Yesterday, a friend asked: “Is God worthy of worship?” He continued: If God is all-powerful, yet refuses to intervene or stop suffering, doesn’t that make him a monster? If someone had the power and yet did nothing to stop suffering, we would call them an evil monster. If God continues God’s refusal to intervene, then, is this evil monster really worthy of worship?
My friend’s question is a twist on why God allows suffering, which Dostoevsky addresses in The Brothers Karamazov. If I’ve read it correctly, Dostoevsky seemed to say that atheists will complain all day long about God allowing suffering to exist, yet when these atheists see suffering around them, they’re the first to skip town. By holding God ultimately responsible, they hold themselves irresponsible for the suffering around them. So in the case of The Brothers Karamazov, they skip town and let all sorts of evil happen; atheists become like the monstrous God they don’t believe in.
When my friend asked, “Why doesn’t God intervene”, he asked out of the common belief that suffering is an exception to the rule of happiness. No one ever asks, “Why doesn’t God stop happiness?” We don’t ask this because we think happiness is the rule. For most of us, when we look into the future, we do not expect to see suffering. What do we expect? Family life, pleasures, success, so on and so forth. When suffering knocks on our door, we think that it is an interruption to our happy reverie.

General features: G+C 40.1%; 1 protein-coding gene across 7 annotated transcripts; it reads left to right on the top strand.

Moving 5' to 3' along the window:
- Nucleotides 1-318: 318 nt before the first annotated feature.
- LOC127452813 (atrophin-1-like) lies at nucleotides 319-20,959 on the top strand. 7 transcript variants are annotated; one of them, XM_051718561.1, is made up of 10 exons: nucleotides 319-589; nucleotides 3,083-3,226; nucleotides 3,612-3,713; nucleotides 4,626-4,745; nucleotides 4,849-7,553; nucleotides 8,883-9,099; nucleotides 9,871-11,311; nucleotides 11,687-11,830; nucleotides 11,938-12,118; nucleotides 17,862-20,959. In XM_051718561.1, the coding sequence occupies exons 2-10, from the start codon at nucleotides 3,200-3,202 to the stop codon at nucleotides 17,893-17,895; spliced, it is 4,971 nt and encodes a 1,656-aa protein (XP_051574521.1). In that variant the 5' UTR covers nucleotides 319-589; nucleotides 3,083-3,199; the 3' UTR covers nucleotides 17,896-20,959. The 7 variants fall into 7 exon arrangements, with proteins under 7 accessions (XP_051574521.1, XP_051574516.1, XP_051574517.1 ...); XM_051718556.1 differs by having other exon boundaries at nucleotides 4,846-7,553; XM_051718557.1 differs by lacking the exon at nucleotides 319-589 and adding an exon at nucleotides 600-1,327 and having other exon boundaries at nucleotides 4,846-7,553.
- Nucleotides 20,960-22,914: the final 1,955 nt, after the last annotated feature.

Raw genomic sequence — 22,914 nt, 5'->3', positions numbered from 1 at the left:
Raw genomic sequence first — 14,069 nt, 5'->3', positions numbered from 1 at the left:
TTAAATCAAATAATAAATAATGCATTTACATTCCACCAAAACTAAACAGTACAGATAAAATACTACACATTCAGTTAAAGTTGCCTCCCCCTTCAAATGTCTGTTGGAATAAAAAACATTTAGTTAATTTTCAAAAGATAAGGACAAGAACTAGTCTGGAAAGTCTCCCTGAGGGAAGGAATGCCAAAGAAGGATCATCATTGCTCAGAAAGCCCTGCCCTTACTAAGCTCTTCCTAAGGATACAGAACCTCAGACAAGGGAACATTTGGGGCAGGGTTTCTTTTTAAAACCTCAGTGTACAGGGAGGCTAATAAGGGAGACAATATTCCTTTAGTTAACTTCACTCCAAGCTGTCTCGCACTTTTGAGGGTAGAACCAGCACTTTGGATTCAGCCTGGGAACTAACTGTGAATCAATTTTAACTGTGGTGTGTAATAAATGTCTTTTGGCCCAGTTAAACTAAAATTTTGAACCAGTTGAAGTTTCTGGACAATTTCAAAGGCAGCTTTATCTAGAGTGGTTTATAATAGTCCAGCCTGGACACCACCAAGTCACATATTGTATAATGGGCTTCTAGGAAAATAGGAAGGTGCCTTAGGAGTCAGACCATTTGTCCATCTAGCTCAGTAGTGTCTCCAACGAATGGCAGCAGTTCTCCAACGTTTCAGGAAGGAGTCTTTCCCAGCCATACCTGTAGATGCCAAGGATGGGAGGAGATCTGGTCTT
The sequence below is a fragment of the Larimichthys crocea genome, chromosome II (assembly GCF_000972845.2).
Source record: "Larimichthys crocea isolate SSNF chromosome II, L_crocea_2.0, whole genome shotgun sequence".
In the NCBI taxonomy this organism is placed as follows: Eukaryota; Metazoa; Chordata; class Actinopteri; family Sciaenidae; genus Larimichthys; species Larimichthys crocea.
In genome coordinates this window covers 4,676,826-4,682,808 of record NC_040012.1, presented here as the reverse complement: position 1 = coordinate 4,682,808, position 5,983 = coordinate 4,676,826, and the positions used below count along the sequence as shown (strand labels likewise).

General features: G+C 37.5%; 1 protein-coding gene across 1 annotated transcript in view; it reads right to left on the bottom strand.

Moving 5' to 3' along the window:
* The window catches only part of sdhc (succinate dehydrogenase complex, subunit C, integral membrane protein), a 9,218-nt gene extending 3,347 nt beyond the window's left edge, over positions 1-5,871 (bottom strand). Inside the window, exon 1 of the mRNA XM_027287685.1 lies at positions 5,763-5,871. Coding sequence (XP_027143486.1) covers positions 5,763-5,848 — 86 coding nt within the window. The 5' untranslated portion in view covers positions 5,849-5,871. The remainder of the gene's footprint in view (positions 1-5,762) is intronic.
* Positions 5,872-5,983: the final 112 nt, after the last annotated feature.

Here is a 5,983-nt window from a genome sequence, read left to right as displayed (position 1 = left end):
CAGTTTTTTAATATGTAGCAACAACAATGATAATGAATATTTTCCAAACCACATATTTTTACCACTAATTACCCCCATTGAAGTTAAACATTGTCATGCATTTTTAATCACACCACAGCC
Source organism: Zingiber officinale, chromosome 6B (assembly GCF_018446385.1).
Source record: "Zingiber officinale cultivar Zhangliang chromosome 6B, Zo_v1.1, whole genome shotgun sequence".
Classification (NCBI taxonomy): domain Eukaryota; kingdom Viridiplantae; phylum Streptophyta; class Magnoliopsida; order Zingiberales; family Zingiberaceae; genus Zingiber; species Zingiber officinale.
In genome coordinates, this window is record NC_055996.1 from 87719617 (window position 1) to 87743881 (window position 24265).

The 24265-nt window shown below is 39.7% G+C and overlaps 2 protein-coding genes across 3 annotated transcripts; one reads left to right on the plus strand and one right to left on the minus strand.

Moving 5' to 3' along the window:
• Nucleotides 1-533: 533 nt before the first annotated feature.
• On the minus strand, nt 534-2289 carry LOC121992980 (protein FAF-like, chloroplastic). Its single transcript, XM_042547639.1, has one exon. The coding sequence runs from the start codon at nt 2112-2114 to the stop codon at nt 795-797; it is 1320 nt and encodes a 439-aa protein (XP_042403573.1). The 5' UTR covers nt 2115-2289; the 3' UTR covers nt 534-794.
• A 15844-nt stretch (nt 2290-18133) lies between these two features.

In Darrin McMahon’s Happiness: A History (Grove, 2006), he outlines humanity’s thoughts on happiness. For the Jews, happiness would be found in following the commandments of God; it was living a life of virtue for Aristotle; and, to medieval man, life was so terrible that happiness couldn’t be expected until the life of the world to come. By the Enlightenment, happiness became immanent and, then, a right. After all, the Declaration of Independence declares that the Creator has given us the inalienable rights of “life, liberty and the pursuit of happiness.” Contemporary life is built on expecting and believing we deserve happiness.
What if suffering is the rule, though? If we expected suffering, would we even ask God to intervene? Why would God intervene in the rule of life? Would we still be asking this question if we believed that suffering was part and parcel of what it means to be alive? Perhaps the problem is not with a God who seems monstrously unethical, but with our expectations from life. Happiness is a dangerous idol.
Yet, suffering still hurts, no matter our expectations. Like Camus described in Le Mythe de Sisyphe, we struggle between the desire for a world to make sense and the experience of a world that is anything but. No matter our expectations of happiness, humanity has struggled with suffering since, well, ever, and every answer to the question of suffering is deeply, deeply unsatisfying.
In The Brothers Karamazov, Dostoevsky answers the question with a kiss. Even though this kiss happens repeatedly throughout the novel with different characters, in a proverb Christ famously kisses a Roman Catholic Cardinal who is angry that Christ had the gall to return. Dostoevsky seemed to say that the true believer, like Christ, becomes incarnate to suffering by kissing the questioner. They put themselves in the middle of suffering, remaining to do as much good as possible. The true believer, like Christ, takes the responsibility for the suffering of the world upon himself; they do not hold God responsible for the sorrows of man.
Maybe there is no answer for why we suffer and perhaps God is an unethical monstrous abyss of uncaring nothingness. Maybe the point of suffering isn’t the answer, or even the question, but in busying our hands to help those who are.